« Reply #19 on: August 03, 2015, 12:46:47 AM »
Sounds like this will be the basis for one or (hopefully) a series of interesting articles in the newsletter.  I'm curious on the history of vacuum versus compressed (right term?  or pressurized?) air brakes.  Particularly in application on the Maine two-footers.

Also curious on the use of safety chains.  Am I correct in assuming safety chains were a more recent development and not used normally on the original Maine two-footers?
Ack.

Philip Marshall

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Re: Eames Train Brakes - Official Work Thread
« Reply #20 on: August 03, 2015, 02:12:46 AM »
The Mid-Continent Railway Museum's website has a nice history of the Eames vacuum brake, which includes the violent death of its inventor: http://www.midcontinent.org/rollingstock/dictionary/eamesbrakes.htm

Jason M Lamontagne

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Re: Eames Train Brakes - Official Work Thread
« Reply #21 on: August 03, 2015, 02:15:45 AM »
That was a great resource for us.  Our system is one which Fred Eames was developing at the time of his death.  We want to make him proud!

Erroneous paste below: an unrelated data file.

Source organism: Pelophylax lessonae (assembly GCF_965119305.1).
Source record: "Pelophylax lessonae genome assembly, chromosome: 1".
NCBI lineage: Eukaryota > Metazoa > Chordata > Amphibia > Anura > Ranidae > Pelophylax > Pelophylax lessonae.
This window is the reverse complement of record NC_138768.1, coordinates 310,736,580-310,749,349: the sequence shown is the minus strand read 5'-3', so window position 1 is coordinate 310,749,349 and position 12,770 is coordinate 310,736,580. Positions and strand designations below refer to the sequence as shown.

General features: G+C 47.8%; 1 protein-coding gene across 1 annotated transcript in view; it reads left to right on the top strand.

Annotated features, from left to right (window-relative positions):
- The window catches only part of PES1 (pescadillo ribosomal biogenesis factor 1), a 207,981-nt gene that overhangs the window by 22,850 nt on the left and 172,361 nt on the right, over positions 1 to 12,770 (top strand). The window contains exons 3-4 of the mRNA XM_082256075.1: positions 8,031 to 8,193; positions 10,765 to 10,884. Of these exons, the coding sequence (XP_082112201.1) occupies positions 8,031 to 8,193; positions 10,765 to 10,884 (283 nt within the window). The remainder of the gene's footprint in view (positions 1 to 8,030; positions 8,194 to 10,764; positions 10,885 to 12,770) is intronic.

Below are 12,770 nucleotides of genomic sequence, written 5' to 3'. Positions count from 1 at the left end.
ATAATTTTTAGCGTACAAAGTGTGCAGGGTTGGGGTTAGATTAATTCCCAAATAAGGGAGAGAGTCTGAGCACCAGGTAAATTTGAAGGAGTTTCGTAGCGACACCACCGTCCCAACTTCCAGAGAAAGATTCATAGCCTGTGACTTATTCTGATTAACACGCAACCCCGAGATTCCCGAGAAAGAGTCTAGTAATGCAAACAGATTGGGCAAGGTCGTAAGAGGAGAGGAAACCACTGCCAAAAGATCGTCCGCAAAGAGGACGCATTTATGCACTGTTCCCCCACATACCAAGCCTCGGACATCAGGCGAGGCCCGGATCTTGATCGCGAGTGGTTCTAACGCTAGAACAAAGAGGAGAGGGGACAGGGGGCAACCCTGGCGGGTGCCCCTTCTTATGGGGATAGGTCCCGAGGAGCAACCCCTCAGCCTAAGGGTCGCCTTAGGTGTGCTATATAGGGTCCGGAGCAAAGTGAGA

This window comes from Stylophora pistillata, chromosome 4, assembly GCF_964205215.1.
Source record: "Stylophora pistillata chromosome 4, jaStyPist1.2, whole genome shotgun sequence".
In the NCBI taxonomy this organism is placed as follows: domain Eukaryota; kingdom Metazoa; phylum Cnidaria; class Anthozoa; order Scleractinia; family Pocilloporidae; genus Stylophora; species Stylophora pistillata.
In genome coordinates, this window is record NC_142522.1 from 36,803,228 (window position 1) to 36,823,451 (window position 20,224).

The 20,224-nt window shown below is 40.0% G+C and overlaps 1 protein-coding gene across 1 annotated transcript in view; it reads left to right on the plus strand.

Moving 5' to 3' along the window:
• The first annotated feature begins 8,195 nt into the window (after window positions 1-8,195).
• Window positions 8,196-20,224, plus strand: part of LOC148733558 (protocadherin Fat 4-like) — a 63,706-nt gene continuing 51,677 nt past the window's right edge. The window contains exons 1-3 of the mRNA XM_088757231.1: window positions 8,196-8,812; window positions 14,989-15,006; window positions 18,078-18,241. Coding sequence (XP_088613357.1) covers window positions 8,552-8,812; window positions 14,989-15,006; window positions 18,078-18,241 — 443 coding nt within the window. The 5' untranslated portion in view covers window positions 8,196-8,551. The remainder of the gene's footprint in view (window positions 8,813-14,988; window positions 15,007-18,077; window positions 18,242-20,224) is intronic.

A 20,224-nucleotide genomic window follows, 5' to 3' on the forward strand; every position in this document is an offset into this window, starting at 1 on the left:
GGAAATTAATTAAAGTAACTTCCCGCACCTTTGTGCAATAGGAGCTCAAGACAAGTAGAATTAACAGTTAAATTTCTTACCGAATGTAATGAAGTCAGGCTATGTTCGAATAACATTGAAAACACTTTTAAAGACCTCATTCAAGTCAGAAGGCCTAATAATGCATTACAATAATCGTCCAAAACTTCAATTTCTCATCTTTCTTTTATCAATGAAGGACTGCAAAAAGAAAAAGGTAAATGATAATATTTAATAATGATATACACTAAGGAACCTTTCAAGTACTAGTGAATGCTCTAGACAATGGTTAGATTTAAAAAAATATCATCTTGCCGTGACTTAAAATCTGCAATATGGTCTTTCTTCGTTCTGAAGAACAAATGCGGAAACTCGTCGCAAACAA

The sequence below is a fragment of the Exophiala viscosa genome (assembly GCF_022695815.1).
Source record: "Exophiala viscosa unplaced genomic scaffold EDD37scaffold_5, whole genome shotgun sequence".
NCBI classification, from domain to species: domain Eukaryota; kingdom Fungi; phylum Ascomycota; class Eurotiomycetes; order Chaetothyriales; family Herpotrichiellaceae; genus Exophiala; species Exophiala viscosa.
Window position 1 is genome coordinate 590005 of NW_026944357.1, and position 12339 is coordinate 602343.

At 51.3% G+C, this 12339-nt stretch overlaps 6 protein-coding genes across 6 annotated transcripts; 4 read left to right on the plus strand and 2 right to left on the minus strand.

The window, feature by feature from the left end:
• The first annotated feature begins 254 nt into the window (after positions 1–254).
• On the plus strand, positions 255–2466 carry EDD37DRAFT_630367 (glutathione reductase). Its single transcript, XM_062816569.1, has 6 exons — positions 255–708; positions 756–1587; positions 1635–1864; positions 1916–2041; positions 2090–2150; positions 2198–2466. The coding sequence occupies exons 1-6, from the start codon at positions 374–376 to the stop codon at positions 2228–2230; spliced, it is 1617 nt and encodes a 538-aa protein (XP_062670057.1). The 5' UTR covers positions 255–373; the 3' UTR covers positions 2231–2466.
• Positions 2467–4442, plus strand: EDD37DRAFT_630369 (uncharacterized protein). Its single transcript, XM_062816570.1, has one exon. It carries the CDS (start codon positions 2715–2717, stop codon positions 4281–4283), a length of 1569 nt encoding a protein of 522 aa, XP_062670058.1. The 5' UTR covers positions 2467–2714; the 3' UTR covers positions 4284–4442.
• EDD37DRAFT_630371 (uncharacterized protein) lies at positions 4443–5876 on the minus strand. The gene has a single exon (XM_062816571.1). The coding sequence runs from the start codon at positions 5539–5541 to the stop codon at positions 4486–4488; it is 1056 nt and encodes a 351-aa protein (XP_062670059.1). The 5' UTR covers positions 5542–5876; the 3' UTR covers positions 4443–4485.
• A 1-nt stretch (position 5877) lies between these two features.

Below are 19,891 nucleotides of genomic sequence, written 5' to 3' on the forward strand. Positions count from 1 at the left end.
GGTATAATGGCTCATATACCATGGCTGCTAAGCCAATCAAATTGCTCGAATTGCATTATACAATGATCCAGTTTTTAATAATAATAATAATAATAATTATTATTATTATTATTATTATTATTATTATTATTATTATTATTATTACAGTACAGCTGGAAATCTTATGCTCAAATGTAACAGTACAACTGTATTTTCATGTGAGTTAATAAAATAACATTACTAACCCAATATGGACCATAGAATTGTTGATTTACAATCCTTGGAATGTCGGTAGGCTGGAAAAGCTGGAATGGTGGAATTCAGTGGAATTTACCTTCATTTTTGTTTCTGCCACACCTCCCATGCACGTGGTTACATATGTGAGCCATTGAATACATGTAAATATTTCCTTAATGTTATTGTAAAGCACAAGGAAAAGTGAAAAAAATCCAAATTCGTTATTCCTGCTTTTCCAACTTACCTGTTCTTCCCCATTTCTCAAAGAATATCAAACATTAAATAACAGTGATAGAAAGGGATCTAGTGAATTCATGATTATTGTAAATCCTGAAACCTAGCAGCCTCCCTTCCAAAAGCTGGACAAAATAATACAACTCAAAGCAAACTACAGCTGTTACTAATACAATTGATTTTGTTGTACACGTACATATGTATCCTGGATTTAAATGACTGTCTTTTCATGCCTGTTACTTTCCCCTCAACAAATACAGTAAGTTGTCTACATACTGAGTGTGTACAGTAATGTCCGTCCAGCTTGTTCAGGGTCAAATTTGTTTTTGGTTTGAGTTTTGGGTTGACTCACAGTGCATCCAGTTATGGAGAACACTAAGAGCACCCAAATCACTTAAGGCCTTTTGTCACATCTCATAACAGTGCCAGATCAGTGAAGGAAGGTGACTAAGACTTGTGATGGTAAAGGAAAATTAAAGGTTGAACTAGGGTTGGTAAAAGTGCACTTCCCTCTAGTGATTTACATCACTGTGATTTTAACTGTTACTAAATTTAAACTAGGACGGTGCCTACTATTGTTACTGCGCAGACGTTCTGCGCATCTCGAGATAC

Jason

John McNamara

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Re: Eames Train Brakes - Official Work Thread
« Reply #22 on: August 03, 2015, 02:34:29 AM »
Sounds like this will be the basis for one or (hopefully) a series of interesting articles in the newsletter.  

I hope so!
-John M

Craig "Red" Heun

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Re: Eames Train Brakes - Official Work Thread
« Reply #23 on: August 03, 2015, 10:39:53 PM »
Thanks Jason et al

Tom Werb

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Re: Eames Train Brakes - Official Work Thread
« Reply #24 on: August 06, 2015, 12:33:06 PM »
Yes, that is the European Automatic-Vacuum System.
I'm searching for a diagram and/or description of the US 1880s Straight Vacuum System.

As I understand it . .

Each Car and the Locomotive had a Vacuum Brake Diaphragm or Cylinder.
They were all connected to a Vacuum Line that ran the length of the train.
The Loco had an Eductor (like a Venturi) to generate the Vacuum.
Blowing steam from the Boiler thru the Eductor created a Vacuum in the Train Vacuum Line and applied the Brakes.
Releasing the Vacuum, bu admitting air into the Vacuum Line, released the Brakes.